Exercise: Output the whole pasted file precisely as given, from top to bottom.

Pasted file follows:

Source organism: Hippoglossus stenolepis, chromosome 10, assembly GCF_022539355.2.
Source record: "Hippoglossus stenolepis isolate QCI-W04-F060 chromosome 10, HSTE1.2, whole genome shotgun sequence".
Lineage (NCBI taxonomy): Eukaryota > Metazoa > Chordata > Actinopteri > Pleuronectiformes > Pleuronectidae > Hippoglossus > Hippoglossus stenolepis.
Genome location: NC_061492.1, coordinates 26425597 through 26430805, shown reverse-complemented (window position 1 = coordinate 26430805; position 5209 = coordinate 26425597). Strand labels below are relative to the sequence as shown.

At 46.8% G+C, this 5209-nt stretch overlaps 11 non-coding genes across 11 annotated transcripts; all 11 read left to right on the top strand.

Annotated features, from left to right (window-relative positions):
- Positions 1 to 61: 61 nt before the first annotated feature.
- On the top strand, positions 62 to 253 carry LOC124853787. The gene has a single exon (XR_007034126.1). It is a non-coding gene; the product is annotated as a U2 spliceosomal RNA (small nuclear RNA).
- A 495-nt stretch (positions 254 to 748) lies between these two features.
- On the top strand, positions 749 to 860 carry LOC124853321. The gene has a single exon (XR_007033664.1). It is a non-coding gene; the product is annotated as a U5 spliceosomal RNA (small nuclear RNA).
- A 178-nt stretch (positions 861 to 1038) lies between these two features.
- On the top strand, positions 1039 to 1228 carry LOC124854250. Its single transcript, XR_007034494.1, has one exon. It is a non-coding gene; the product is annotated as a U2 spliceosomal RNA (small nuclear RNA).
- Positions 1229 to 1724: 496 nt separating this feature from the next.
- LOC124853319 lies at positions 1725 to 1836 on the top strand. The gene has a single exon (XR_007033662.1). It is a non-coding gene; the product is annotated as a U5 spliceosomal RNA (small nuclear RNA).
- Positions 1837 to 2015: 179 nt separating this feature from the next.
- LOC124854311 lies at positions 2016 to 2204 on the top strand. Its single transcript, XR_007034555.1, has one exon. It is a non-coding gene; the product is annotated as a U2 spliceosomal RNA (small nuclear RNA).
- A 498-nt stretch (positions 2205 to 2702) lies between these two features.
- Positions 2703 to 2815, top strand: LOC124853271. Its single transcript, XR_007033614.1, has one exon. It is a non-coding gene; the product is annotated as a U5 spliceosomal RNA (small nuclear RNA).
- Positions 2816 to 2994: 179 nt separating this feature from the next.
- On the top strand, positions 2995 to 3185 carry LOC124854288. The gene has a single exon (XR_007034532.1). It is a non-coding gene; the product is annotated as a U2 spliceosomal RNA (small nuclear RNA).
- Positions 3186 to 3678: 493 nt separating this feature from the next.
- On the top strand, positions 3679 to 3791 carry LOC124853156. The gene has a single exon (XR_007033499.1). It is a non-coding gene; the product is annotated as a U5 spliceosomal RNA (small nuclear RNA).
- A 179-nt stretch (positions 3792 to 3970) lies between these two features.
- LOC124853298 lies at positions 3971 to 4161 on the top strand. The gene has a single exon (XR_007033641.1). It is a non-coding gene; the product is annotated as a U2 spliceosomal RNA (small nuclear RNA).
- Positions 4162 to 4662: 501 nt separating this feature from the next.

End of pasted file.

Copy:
Source organism: Hippoglossus stenolepis, chromosome 10, assembly GCF_022539355.2.
Source record: "Hippoglossus stenolepis isolate QCI-W04-F060 chromosome 10, HSTE1.2, whole genome shotgun sequence".
Lineage (NCBI taxonomy): Eukaryota > Metazoa > Chordata > Actinopteri > Pleuronectiformes > Pleuronectidae > Hippoglossus > Hippoglossus stenolepis.
Genome location: NC_061492.1, coordinates 26425597 through 26430805, shown reverse-complemented (window position 1 = coordinate 26430805; position 5209 = coordinate 26425597). Strand labels below are relative to the sequence as shown.

At 46.8% G+C, this 5209-nt stretch overlaps 11 non-coding genes across 11 annotated transcripts; all 11 read left to right on the top strand.

Annotated features, from left to right (window-relative positions):
- Positions 1 to 61: 61 nt before the first annotated feature.
- On the top strand, positions 62 to 253 carry LOC124853787. The gene has a single exon (XR_007034126.1). It is a non-coding gene; the product is annotated as a U2 spliceosomal RNA (small nuclear RNA).
- A 495-nt stretch (positions 254 to 748) lies between these two features.
- On the top strand, positions 749 to 860 carry LOC124853321. The gene has a single exon (XR_007033664.1). It is a non-coding gene; the product is annotated as a U5 spliceosomal RNA (small nuclear RNA).
- A 178-nt stretch (positions 861 to 1038) lies between these two features.
- On the top strand, positions 1039 to 1228 carry LOC124854250. Its single transcript, XR_007034494.1, has one exon. It is a non-coding gene; the product is annotated as a U2 spliceosomal RNA (small nuclear RNA).
- Positions 1229 to 1724: 496 nt separating this feature from the next.
- LOC124853319 lies at positions 1725 to 1836 on the top strand. The gene has a single exon (XR_007033662.1). It is a non-coding gene; the product is annotated as a U5 spliceosomal RNA (small nuclear RNA).
- Positions 1837 to 2015: 179 nt separating this feature from the next.
- LOC124854311 lies at positions 2016 to 2204 on the top strand. Its single transcript, XR_007034555.1, has one exon. It is a non-coding gene; the product is annotated as a U2 spliceosomal RNA (small nuclear RNA).
- A 498-nt stretch (positions 2205 to 2702) lies between these two features.
- Positions 2703 to 2815, top strand: LOC124853271. Its single transcript, XR_007033614.1, has one exon. It is a non-coding gene; the product is annotated as a U5 spliceosomal RNA (small nuclear RNA).
- Positions 2816 to 2994: 179 nt separating this feature from the next.
- On the top strand, positions 2995 to 3185 carry LOC124854288. The gene has a single exon (XR_007034532.1). It is a non-coding gene; the product is annotated as a U2 spliceosomal RNA (small nuclear RNA).
- Positions 3186 to 3678: 493 nt separating this feature from the next.
- On the top strand, positions 3679 to 3791 carry LOC124853156. The gene has a single exon (XR_007033499.1). It is a non-coding gene; the product is annotated as a U5 spliceosomal RNA (small nuclear RNA).
- A 179-nt stretch (positions 3792 to 3970) lies between these two features.
- LOC124853298 lies at positions 3971 to 4161 on the top strand. The gene has a single exon (XR_007033641.1). It is a non-coding gene; the product is annotated as a U2 spliceosomal RNA (small nuclear RNA).
- Positions 4162 to 4662: 501 nt separating this feature from the next.